By Jake Davy
on Mar 20 2016
Using IFTTT to Automate Content Management
I’ve been wanting to create this site for a while, and I’m pumped it’s finally come together.
I designed this as a place where I can curate, create, compile and share content from all around the internet. This is content that I’ve been reading, listening to, watching, using, drawing inspiration from or thinking about in some way or another.
The intention is to help me organise and easily find stuff that I’ve bumped into across the many many apps and sites that I frequent. On top of that it’s an outlet for my own ideas where I can easily link to the podcasts, articles, videos, and designs that educate and inspire me.
Underneath is this carefully constructed web of IFTTT recipes. These recipes are constantly sending content between apps, helping me discover, save, publish and share.
Gone are the days where I could spend hours a day exploring the internet, finding content and joining the conversation in the comments or on Twitter. These days I’m either searching for specific info, listening to podcasts while commuting, or catching up on the stuff I’ve missed during the small amounts of downtime I create throughout each day.
Feedly, Twitter, Medium and Pocket are my go-to apps when I want to find new content, or catch up on anything I’ve missed from around the net.
Pocket is a great aggregator, in the sense that it’s super easy to send content from pretty much anywhere to your list. It’s also one of the few channels in IFTTT that enables you to include image URLs in the triggers, which is key if you want to publish content from pocket somewhere else!
Here are the recipes I use to keep my Pocket feed full of quality content.
Reddit is an amazing source of trending content. Not only is all of the content arranged into subreddits, but each “Hot Post” has been curated and recommended by a range of different people, which makes for an awesome filter.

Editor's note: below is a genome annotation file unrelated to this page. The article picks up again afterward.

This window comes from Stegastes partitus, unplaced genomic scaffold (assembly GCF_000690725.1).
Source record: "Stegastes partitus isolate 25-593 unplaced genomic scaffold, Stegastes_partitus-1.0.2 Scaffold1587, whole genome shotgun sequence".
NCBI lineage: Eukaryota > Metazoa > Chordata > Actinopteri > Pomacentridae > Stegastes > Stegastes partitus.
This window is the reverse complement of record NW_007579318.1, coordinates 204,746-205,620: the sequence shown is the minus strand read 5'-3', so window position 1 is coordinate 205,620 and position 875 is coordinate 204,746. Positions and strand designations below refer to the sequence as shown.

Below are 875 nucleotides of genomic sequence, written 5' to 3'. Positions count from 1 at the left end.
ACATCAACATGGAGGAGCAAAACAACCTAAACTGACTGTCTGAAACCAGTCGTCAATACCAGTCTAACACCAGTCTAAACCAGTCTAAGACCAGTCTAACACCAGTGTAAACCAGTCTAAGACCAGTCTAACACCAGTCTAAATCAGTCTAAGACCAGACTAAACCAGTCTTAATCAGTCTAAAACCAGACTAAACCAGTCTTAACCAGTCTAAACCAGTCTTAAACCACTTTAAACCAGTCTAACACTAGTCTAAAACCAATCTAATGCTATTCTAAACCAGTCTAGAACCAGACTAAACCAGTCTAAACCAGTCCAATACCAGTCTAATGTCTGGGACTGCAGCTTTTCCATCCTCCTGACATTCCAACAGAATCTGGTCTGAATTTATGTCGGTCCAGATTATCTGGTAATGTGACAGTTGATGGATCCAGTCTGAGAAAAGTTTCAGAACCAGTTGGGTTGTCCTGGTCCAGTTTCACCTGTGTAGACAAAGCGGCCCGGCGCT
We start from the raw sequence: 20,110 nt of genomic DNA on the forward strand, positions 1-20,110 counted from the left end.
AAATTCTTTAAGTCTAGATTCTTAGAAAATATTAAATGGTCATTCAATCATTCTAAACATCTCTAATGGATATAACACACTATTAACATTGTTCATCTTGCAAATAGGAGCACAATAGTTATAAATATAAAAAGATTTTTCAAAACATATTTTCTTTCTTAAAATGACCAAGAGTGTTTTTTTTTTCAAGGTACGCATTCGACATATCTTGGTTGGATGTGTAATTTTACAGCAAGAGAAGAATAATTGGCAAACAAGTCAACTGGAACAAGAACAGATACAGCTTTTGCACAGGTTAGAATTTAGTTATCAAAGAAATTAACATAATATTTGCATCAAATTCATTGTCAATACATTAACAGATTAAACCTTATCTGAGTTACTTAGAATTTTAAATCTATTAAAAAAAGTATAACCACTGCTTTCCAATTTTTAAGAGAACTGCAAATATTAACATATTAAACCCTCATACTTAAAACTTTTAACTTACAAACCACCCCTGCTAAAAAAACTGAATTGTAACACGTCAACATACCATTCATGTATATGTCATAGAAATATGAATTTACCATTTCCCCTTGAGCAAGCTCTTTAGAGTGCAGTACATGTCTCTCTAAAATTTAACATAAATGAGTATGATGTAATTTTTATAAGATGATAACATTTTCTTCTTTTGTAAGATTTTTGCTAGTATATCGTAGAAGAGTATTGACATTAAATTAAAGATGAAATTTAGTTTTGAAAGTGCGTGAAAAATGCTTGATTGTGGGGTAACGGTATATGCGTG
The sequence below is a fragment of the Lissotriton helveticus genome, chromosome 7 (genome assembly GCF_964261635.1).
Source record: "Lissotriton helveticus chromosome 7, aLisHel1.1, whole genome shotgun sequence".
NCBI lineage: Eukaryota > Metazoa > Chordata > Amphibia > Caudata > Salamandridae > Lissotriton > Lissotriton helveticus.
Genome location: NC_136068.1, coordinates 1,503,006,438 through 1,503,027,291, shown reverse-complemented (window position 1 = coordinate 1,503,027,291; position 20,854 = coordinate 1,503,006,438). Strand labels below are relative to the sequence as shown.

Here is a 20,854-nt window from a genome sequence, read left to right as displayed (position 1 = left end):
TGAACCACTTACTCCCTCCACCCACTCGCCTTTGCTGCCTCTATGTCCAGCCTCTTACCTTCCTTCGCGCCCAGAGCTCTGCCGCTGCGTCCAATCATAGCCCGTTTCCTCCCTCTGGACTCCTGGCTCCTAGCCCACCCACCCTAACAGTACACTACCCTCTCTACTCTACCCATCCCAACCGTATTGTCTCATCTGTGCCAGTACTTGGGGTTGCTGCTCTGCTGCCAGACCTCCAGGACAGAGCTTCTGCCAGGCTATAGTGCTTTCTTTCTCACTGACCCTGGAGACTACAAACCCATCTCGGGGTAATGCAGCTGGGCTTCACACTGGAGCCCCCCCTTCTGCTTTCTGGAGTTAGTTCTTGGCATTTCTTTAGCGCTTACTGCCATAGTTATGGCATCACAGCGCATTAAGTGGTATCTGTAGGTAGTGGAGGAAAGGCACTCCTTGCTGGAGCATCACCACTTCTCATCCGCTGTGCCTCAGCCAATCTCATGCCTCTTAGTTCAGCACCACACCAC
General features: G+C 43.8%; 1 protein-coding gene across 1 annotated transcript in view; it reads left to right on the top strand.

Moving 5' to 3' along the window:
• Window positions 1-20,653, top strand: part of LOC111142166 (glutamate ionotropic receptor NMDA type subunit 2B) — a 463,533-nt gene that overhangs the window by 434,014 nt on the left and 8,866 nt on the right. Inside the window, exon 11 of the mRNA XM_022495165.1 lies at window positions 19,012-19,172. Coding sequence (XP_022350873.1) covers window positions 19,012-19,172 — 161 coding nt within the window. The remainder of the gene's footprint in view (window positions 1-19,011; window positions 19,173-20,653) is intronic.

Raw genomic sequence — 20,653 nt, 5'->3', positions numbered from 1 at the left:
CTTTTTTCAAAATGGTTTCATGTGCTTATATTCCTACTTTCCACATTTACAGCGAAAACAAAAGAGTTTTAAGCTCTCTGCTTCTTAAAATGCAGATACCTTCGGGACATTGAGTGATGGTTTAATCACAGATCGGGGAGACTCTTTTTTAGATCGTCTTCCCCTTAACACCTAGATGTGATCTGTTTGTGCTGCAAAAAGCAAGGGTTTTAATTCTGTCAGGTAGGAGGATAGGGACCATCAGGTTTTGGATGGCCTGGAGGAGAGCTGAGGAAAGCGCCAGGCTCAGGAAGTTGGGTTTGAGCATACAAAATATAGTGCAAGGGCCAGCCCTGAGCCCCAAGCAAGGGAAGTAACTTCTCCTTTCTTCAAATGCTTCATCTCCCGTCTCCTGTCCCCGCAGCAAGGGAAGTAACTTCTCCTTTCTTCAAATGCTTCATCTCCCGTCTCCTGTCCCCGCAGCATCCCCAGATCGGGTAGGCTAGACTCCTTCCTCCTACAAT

So now I have a fully stocked Pocket feed full of all of my favourite content from Twitter, Medium and Feedly, PLUS a heap of popular content from some of my favourite news sites and communities.
The next step is combining the best content from Pocket with the best podcasts I listen to, the best videos I watch and the best images, graphics and mock-ups I find on Dribbble and Behance (and any other website I fond myself on).
To do this I use a series of other recipes to trigger WordPress posts on specifically marked content.
The biggest thing to consider is the tagging and categorisation. Most services have some sort of tagging system, so it’s easy enough to send through those tags to WordPress. For the categories you need to map each service to a single term.
All content from Pocket that is pushed to WordPress is treated the same, meaning it can only be put into one category: Articles.
My favorite videos from Vimeo and Youtube go into the Video category.
All of my likes on Soundcloud go into the Audio category.
And any image that I publish to Tumblr using this Chrome Extension go into the Image category.
From there it’s just a case of building a WordPress template to handle the posts, creating additional post types for the other content, and configuring a handful of plugins to ensure all content had a decent image.